This column is late and I want to have a good excuse, like I was backpacking through Guam, but I don’t I’ve just been so horribly upset, depressed and uninspired that I couldn’t bring myself to try to reflect on the state of things, my life included. But here I am and I don’t have much to say but I thought I’d share the stench of my rotting insides. My physical body has began to absorb the disparity, ugliness and sadness of my emotional body, and in turn has started to rebel against me and shut down. I’ve had more health ailments in the last few weeks than I’ve had in most of my entire life. But like Dostoevsky’s underground man I’m here to elicit sympathy for the pain that I’m wallowing in. Feed me your sympathy, empathy and pity and if you have the stomach for it watch the movies below which examine the myth and reality of America.
There Will Be Blood
Originally, this week’s column was going to be about alternative versions of the same reality or story — comparing There Will Be Blood to Giant. Giant romanticized the American West, the search for oil and the life of the rancher with sprawling scenes of American wildlife and depictions of the strength and beauty of the American family. There Will Be Blood starts out similarly enough but by the time Daniel Day Lewis yells out “I’m finished” after bashing in the head of the Pastor using a bowling pin, there’s nothing left but the dark realization that there is no glory in America’s past or in it’s future.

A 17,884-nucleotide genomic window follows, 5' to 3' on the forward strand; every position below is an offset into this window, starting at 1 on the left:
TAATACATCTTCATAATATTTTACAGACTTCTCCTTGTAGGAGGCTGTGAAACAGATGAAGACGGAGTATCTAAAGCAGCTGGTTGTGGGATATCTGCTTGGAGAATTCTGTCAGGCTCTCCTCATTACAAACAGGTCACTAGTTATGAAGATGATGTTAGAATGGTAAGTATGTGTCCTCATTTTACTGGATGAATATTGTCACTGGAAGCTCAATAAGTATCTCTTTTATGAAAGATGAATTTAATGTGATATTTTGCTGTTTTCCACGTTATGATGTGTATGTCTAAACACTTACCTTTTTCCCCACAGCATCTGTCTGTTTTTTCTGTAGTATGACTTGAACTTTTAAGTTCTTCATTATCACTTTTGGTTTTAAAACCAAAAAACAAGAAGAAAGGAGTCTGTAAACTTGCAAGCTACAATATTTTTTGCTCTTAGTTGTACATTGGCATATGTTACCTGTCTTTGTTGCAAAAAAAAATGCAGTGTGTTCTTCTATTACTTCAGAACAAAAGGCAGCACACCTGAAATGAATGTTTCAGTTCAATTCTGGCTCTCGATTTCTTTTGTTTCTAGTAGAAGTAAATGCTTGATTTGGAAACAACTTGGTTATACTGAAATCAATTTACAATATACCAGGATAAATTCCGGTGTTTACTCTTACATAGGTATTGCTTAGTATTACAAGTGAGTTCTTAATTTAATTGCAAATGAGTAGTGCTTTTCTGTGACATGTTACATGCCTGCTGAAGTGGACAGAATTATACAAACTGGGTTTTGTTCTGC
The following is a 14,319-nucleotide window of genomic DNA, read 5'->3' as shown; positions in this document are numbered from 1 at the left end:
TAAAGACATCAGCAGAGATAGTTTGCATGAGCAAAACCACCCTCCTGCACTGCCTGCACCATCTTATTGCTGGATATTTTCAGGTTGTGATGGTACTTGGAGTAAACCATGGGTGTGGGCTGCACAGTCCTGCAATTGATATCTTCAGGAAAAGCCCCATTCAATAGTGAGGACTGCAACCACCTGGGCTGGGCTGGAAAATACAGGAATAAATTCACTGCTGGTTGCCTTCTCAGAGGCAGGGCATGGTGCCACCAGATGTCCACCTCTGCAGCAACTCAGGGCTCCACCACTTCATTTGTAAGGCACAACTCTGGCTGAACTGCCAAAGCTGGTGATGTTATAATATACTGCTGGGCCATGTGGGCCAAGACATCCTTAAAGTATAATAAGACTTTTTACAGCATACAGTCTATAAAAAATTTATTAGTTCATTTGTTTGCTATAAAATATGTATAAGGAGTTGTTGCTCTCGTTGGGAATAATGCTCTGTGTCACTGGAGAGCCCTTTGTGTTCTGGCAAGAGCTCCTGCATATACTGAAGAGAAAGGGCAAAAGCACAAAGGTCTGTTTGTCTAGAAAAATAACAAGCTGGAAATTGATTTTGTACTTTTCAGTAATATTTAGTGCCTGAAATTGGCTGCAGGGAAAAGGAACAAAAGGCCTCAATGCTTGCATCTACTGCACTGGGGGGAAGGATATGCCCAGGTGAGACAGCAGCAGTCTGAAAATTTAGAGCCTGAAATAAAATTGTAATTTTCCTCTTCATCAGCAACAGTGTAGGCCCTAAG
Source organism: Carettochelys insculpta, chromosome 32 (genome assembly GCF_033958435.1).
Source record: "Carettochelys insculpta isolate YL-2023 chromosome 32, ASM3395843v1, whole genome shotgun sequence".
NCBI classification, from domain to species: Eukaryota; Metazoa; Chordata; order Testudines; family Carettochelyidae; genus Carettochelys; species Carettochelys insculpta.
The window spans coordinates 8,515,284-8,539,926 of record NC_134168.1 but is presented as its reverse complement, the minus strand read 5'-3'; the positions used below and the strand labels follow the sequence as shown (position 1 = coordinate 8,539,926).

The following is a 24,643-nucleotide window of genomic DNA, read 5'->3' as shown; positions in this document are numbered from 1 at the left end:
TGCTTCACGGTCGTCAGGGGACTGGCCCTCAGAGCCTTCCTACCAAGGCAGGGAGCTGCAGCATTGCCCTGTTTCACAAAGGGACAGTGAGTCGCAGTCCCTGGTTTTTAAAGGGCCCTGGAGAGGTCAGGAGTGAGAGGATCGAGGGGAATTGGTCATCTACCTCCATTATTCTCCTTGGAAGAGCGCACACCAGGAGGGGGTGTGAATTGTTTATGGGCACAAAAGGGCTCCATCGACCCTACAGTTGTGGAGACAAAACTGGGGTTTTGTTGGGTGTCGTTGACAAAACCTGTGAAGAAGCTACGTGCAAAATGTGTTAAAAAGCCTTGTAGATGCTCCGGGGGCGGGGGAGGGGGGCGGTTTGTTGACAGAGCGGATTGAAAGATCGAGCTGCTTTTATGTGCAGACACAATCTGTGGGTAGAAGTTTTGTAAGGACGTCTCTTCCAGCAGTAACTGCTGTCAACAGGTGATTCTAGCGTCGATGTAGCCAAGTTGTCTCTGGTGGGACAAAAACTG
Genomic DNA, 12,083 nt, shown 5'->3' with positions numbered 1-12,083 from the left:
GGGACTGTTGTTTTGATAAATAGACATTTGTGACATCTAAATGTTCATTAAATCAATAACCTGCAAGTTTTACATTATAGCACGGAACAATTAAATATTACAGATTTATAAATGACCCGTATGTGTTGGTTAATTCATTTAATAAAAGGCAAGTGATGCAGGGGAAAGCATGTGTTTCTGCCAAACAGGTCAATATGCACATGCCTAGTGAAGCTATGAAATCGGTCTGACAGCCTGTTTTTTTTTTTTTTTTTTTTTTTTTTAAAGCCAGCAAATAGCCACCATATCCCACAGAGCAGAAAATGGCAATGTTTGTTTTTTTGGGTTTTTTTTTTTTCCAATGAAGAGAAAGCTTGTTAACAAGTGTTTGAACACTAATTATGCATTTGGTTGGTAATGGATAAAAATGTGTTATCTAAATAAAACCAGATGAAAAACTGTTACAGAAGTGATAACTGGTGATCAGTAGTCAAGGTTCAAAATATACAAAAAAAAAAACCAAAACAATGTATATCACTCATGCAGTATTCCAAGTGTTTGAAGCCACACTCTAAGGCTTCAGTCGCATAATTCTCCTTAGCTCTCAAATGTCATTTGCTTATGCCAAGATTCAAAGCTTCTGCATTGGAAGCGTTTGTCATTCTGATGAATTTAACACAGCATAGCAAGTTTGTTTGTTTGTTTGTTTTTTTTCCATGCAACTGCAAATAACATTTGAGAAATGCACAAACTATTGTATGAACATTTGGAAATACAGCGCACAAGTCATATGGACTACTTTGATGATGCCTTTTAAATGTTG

We Need To Talk About Kevin
The school shooter is all too common a presence in the real world, so it took me about four months to get through this movie. I think I watched We Need To Talk About Kevin in 20 minute increments because otherwise I would have never gotten through it. The movie is done through the juxtaposition of flashbacks through Kevin’s childhood with his mothers life post-shooting. The movie is haunting as it slowly spells out the horror Kevin inflicted on his school, his mother and humanity.
Spring Breakers left such a bad taste in my mouth that I almost forget that Harmony Korine is a genius when he’s not busy feeding James Franco’s alter egos. Gummo is a non-narrative depiction of the backwaters of America, the towns already suffering even before they’re hit by tragedy. It’s horrifying and disturbing mostly because it paints the stark realization that catastrophe and trauma doesn’t always breed anything more than more hardship and grotesqueness.
Film column by Tamim Alnuweiri. Follow her here.